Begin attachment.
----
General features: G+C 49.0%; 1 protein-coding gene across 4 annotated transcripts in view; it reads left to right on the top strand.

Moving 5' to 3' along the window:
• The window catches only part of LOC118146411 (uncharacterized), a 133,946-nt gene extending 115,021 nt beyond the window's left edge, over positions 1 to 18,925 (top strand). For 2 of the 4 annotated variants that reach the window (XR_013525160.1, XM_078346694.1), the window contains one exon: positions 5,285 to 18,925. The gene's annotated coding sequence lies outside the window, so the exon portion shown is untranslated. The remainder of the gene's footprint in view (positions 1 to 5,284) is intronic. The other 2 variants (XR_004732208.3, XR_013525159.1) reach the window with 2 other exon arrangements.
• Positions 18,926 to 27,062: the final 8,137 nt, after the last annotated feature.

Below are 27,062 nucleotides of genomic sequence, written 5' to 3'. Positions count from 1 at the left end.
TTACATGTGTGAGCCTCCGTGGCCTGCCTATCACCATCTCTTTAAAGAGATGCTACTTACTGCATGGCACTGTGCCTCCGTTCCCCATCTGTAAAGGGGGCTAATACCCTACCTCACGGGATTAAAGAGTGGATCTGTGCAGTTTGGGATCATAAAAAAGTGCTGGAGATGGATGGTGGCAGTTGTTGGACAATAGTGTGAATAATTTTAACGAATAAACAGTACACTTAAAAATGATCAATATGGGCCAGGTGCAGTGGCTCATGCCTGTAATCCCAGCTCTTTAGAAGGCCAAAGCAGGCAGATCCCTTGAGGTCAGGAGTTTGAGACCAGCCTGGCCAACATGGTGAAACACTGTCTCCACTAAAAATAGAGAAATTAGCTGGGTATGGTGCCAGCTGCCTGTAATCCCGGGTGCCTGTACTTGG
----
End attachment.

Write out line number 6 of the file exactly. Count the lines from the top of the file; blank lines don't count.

TTACATGTGTGAGCCTCCGTGGCCTGCCTATCACCATCTCTTTAAAGAGATGCTACTTACTGCATGGCACTGTGCCTCCGTTCCCCATCTGTAAAGGGGGCTAATACCCTACCTCACGGGATTAAAGAGTGGATCTGTGCAGTTTGGGATCATAAAAAAGTGCTGGAGATGGATGGTGGCAGTTGTTGGACAATAGTGTGAATAATTTTAACGAATAAACAGTACACTTAAAAATGATCAATATGGGCCAGGTGCAGTGGCTCATGCCTGTAATCCCAGCTCTTTAGAAGGCCAAAGCAGGCAGATCCCTTGAGGTCAGGAGTTTGAGACCAGCCTGGCCAACATGGTGAAACACTGTCTCCACTAAAAATAGAGAAATTAGCTGGGTATGGTGCCAGCTGCCTGTAATCCCGGGTGCCTGTACTTGG